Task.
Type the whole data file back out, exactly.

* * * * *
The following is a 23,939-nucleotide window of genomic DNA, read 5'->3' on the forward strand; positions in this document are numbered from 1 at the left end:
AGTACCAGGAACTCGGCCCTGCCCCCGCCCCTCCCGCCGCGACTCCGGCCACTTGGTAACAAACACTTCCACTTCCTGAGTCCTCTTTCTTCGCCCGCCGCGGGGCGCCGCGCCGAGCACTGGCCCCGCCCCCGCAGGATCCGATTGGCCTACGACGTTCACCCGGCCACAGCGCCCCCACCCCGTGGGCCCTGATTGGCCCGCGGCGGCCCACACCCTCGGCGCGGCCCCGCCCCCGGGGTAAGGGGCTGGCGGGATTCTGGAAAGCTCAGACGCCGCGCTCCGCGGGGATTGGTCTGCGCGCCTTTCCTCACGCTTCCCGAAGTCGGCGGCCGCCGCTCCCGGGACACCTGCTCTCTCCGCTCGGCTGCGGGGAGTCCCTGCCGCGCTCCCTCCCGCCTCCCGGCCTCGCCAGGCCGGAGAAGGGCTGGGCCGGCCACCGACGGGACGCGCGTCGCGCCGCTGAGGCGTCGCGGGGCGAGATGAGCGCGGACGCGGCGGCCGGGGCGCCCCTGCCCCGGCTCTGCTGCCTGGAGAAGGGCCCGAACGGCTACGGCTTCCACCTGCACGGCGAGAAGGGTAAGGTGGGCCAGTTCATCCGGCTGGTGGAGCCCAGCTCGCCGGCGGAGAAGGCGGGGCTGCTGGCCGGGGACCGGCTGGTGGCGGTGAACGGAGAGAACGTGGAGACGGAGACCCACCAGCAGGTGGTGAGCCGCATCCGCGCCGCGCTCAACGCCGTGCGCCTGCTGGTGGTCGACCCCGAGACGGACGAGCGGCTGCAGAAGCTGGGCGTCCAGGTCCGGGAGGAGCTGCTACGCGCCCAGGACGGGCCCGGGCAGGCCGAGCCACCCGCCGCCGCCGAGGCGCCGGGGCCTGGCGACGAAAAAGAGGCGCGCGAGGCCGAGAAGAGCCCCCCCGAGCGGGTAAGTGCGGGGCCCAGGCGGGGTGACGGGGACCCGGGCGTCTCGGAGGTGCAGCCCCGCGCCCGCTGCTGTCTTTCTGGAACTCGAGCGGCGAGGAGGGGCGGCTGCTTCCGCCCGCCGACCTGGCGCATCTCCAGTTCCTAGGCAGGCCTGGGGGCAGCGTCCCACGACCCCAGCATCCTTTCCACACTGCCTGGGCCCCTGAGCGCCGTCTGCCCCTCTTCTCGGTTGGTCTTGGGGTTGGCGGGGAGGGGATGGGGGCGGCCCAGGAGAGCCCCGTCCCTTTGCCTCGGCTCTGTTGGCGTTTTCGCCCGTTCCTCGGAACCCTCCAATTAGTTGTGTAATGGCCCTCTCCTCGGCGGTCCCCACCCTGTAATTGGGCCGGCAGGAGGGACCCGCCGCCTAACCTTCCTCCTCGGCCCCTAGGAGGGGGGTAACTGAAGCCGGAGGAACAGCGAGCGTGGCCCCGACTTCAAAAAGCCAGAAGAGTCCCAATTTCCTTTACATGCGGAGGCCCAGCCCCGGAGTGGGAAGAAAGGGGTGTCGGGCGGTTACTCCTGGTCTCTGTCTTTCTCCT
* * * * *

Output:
The following is a 23,939-nucleotide window of genomic DNA, read 5'->3' on the forward strand; positions in this document are numbered from 1 at the left end:
AGTACCAGGAACTCGGCCCTGCCCCCGCCCCTCCCGCCGCGACTCCGGCCACTTGGTAACAAACACTTCCACTTCCTGAGTCCTCTTTCTTCGCCCGCCGCGGGGCGCCGCGCCGAGCACTGGCCCCGCCCCCGCAGGATCCGATTGGCCTACGACGTTCACCCGGCCACAGCGCCCCCACCCCGTGGGCCCTGATTGGCCCGCGGCGGCCCACACCCTCGGCGCGGCCCCGCCCCCGGGGTAAGGGGCTGGCGGGATTCTGGAAAGCTCAGACGCCGCGCTCCGCGGGGATTGGTCTGCGCGCCTTTCCTCACGCTTCCCGAAGTCGGCGGCCGCCGCTCCCGGGACACCTGCTCTCTCCGCTCGGCTGCGGGGAGTCCCTGCCGCGCTCCCTCCCGCCTCCCGGCCTCGCCAGGCCGGAGAAGGGCTGGGCCGGCCACCGACGGGACGCGCGTCGCGCCGCTGAGGCGTCGCGGGGCGAGATGAGCGCGGACGCGGCGGCCGGGGCGCCCCTGCCCCGGCTCTGCTGCCTGGAGAAGGGCCCGAACGGCTACGGCTTCCACCTGCACGGCGAGAAGGGTAAGGTGGGCCAGTTCATCCGGCTGGTGGAGCCCAGCTCGCCGGCGGAGAAGGCGGGGCTGCTGGCCGGGGACCGGCTGGTGGCGGTGAACGGAGAGAACGTGGAGACGGAGACCCACCAGCAGGTGGTGAGCCGCATCCGCGCCGCGCTCAACGCCGTGCGCCTGCTGGTGGTCGACCCCGAGACGGACGAGCGGCTGCAGAAGCTGGGCGTCCAGGTCCGGGAGGAGCTGCTACGCGCCCAGGACGGGCCCGGGCAGGCCGAGCCACCCGCCGCCGCCGAGGCGCCGGGGCCTGGCGACGAAAAAGAGGCGCGCGAGGCCGAGAAGAGCCCCCCCGAGCGGGTAAGTGCGGGGCCCAGGCGGGGTGACGGGGACCCGGGCGTCTCGGAGGTGCAGCCCCGCGCCCGCTGCTGTCTTTCTGGAACTCGAGCGGCGAGGAGGGGCGGCTGCTTCCGCCCGCCGACCTGGCGCATCTCCAGTTCCTAGGCAGGCCTGGGGGCAGCGTCCCACGACCCCAGCATCCTTTCCACACTGCCTGGGCCCCTGAGCGCCGTCTGCCCCTCTTCTCGGTTGGTCTTGGGGTTGGCGGGGAGGGGATGGGGGCGGCCCAGGAGAGCCCCGTCCCTTTGCCTCGGCTCTGTTGGCGTTTTCGCCCGTTCCTCGGAACCCTCCAATTAGTTGTGTAATGGCCCTCTCCTCGGCGGTCCCCACCCTGTAATTGGGCCGGCAGGAGGGACCCGCCGCCTAACCTTCCTCCTCGGCCCCTAGGAGGGGGGTAACTGAAGCCGGAGGAACAGCGAGCGTGGCCCCGACTTCAAAAAGCCAGAAGAGTCCCAATTTCCTTTACATGCGGAGGCCCAGCCCCGGAGTGGGAAGAAAGGGGTGTCGGGCGGTTACTCCTGGTCTCTGTCTTTCTCCT